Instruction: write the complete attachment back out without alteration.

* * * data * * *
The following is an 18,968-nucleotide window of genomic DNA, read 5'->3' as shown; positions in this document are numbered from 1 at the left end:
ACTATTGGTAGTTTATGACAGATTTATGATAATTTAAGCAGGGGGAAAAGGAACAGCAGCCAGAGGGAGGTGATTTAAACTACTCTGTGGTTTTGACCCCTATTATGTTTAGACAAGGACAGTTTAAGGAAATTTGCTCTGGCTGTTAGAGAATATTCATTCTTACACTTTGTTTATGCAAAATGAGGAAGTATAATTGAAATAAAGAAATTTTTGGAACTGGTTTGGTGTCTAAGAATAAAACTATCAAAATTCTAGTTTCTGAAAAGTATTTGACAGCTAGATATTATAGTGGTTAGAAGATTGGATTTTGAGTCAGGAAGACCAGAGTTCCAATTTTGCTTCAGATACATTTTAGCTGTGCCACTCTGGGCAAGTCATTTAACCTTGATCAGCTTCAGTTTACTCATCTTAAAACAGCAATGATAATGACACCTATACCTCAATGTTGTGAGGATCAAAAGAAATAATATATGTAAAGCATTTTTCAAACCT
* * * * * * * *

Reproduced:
The following is an 18,968-nucleotide window of genomic DNA, read 5'->3' as shown; positions in this document are numbered from 1 at the left end:
ACTATTGGTAGTTTATGACAGATTTATGATAATTTAAGCAGGGGGAAAAGGAACAGCAGCCAGAGGGAGGTGATTTAAACTACTCTGTGGTTTTGACCCCTATTATGTTTAGACAAGGACAGTTTAAGGAAATTTGCTCTGGCTGTTAGAGAATATTCATTCTTACACTTTGTTTATGCAAAATGAGGAAGTATAATTGAAATAAAGAAATTTTTGGAACTGGTTTGGTGTCTAAGAATAAAACTATCAAAATTCTAGTTTCTGAAAAGTATTTGACAGCTAGATATTATAGTGGTTAGAAGATTGGATTTTGAGTCAGGAAGACCAGAGTTCCAATTTTGCTTCAGATACATTTTAGCTGTGCCACTCTGGGCAAGTCATTTAACCTTGATCAGCTTCAGTTTACTCATCTTAAAACAGCAATGATAATGACACCTATACCTCAATGTTGTGAGGATCAAAAGAAATAATATATGTAAAGCATTTTTCAAACCT